NEW DELHI: It was a different kind of birthday for Rahul Gandhi, and the gift he received was a hard-earned one. It was exactly a year ago — on December 11, 2017 — that he took over the reins of the Congress. The prevailing sentiment then was scepticism, even derision, outside the party, and nervous self-doubt within.
A year later, he’s come a long way. With two Hindi heartland states in his pocket, and a photo-finish win in a third, he has not only erased the taunt of a “Congress-mukt Bharat”, he has given his party and the opposition some real impetus going into a crucial Lok Sabha election year.
The key question around Rahul was that of winnability. A more than honourable show in a direct fight with the formidable BJP in Rajasthan, Madhya Pradesh and Chhattisgarh should settle that. That the Congress alliance with the TDP backfired in Telangana, or that its last holdout in the Northeast too has fallen, with the MNF taking Mizoram, receded in importance in this big picture.
The vote share figures brought cheer to the party. In Chhattisgarh, where it won a surprise 68/15 landslide despite the lack of a clear leader and a tripartite field, the Congress got 43.1 per cent votes, up from 40.29 per cent in the 2013 state polls and 38.37 per cent in 2014.
Three-time CM Raman Singh suffered a resounding fall, taking the BJP from 41 per cent in 2013 to 33 per cent now. That’s even more dramatic if you take the high of 49 per cent in 2014 — the Lok Sabha tally was a 10/1 knockout in favour of the BJP.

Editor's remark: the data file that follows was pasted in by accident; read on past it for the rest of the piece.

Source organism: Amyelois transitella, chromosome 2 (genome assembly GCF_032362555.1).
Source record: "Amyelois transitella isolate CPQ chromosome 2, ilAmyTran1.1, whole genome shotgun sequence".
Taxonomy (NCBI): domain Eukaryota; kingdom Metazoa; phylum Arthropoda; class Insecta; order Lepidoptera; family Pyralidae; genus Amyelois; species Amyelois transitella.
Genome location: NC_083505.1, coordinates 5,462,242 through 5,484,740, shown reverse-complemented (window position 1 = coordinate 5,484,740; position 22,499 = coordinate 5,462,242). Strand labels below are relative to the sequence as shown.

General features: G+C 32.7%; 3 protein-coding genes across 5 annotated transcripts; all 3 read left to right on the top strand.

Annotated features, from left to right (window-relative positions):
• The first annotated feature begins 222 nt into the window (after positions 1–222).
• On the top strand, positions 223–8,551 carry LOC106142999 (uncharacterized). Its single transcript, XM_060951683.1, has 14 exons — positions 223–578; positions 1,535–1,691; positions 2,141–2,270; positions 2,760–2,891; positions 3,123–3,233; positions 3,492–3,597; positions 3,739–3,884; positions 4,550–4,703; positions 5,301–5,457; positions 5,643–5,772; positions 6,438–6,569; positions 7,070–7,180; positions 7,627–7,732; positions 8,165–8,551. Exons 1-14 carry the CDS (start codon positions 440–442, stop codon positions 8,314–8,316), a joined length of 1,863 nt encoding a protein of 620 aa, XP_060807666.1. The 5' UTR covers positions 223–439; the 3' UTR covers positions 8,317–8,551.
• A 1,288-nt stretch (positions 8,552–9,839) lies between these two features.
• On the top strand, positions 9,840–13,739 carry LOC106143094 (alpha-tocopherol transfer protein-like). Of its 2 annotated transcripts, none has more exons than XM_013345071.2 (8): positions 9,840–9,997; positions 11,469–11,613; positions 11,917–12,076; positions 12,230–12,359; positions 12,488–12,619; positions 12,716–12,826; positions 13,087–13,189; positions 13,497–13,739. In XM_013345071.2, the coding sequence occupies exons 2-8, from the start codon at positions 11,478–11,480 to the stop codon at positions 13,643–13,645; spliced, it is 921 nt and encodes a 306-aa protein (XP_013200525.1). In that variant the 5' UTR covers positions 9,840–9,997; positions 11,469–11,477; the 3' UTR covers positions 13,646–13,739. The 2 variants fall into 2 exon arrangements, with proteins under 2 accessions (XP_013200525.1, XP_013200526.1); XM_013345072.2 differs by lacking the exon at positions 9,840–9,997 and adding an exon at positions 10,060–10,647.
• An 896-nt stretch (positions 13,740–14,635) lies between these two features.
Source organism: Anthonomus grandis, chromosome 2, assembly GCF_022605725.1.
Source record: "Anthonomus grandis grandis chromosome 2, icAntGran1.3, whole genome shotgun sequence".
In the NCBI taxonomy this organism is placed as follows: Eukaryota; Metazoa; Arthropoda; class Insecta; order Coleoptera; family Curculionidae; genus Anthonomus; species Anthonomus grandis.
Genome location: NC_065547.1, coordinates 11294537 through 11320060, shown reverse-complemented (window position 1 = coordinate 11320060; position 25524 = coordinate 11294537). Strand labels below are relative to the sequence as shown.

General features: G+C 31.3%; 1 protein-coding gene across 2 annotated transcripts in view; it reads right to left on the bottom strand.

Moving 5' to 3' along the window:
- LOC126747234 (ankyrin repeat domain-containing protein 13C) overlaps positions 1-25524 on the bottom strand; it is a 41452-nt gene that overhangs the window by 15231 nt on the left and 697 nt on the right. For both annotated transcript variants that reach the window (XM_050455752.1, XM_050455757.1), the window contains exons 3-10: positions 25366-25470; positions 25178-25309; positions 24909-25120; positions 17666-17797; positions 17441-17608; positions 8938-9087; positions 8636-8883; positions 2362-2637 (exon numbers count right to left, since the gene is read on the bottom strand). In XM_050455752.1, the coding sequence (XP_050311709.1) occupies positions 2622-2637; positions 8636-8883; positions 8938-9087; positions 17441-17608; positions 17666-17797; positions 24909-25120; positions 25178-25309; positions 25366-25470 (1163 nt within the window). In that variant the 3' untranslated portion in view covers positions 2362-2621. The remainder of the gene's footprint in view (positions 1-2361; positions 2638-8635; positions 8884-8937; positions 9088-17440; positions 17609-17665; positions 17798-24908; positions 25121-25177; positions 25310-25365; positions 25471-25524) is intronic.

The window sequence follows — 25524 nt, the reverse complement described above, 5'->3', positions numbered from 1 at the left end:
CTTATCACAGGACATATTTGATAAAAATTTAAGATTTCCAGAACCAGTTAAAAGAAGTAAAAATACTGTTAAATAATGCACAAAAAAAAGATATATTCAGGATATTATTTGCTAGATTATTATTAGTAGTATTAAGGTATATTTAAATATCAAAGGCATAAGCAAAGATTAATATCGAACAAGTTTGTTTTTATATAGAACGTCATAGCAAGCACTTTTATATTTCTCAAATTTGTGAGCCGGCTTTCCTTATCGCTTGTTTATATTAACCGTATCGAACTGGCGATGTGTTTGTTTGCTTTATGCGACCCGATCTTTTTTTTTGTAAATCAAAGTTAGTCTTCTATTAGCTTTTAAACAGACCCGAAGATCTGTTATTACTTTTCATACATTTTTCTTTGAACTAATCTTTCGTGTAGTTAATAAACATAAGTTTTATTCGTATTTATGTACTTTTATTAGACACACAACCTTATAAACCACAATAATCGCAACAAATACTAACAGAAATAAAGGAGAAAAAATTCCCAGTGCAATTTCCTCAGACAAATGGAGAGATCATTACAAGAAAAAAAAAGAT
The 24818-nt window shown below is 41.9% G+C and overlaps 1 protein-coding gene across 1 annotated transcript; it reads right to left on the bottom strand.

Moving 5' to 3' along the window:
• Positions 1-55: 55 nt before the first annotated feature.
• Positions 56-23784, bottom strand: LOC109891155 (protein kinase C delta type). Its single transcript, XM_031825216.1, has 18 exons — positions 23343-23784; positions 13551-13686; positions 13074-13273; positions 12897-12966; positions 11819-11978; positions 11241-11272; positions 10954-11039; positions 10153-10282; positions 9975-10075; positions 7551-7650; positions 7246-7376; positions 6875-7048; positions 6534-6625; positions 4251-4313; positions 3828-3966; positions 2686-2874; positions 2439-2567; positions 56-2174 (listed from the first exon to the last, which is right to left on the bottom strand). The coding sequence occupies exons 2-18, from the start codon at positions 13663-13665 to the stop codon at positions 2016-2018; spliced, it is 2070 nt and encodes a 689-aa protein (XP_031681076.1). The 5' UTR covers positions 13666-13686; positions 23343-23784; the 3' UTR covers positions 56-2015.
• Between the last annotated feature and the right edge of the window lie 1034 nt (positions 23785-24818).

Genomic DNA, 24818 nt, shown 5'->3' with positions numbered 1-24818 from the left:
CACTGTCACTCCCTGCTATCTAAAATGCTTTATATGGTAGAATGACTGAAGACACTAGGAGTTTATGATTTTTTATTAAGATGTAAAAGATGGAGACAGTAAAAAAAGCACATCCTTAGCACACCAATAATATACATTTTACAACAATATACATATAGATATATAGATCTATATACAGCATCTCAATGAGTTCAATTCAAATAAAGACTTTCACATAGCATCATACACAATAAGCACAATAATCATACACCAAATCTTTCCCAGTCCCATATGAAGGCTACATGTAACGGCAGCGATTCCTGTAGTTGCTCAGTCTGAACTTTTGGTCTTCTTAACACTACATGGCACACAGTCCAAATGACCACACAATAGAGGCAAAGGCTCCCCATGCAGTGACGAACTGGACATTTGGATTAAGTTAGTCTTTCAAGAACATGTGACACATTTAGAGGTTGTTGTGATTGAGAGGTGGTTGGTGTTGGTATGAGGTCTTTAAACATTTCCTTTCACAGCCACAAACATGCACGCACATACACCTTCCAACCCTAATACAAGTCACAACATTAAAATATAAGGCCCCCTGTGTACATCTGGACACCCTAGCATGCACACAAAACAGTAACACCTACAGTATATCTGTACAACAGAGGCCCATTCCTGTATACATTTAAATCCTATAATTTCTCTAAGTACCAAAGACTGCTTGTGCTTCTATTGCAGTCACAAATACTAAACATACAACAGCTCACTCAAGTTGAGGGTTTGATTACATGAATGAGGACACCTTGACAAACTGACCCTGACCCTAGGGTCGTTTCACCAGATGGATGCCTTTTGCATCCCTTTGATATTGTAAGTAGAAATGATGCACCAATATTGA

The pendulum swing was starker in Rajasthan. The BJP fell from 45.2 per cent in 2013 — and an astounding high of 55 per cent in 2014 - to 38.8 per cent. The Modi wave had been a veritable tsunami here, taking all 25 Lok Sabha seats from the state.
On the other hand, the Congress improved from 33.1 per cent in 2013 (and a comparable 34 in 2014) to 39.3 per cent now. A more modest gain than was predicted earlier, this was being expected closer to polling due to the duality in leadership in the shape of Sachin Pilot and Ashok Gehlot, bad candidate selection and rebels queering the pitch.The 99/73 seat tally reflected this less-than-emphatic vote shift. This more shaky field may see Gehlot being favoured as CM candidate, because of his greater perceived capacity to handle the many independents.
But Madhya Pradesh saw a real razor-edge fight. The Congress boosted its share from 36.4 per cent in 2013 to 41 per cent, but that only brought it neck-and-neck with the 41.1 per cent that three-time CM Shivraj Singh Chouhan retained, even while sliding from 44.9 per cent.
The 114-109 break-up of seats, also yo-yoing through the day, will very likely set the stage for the drama to continue the next day. The SP (1) and, more crucially, BSP (2) have offered to back the Congress, whose leader Kamal Nath has sought an appointment with Governor Anandiben Patel.
In Telangana, the TRS retained power with a bigger mandate, but the Congress improved its vote share from 25.2 per cent to 28.4 per cent.
Mizoram is the only state where the Congress lost its vote share and the BJP gained. However, the winner is a third player, the Mizo National Front, which returns to power with a clear majority of 26 seats out of 40.
In the final analysis, farm distress, the pain of demonetisation and GST, the anti-incumbency fatigue against BJP CMs, all contributed. Shivraj has to be credited for giving the fight of his life against what seemed to be a losing game. Rahul has shown he has it in him to take on Modi-Shah’s formidable election machinery.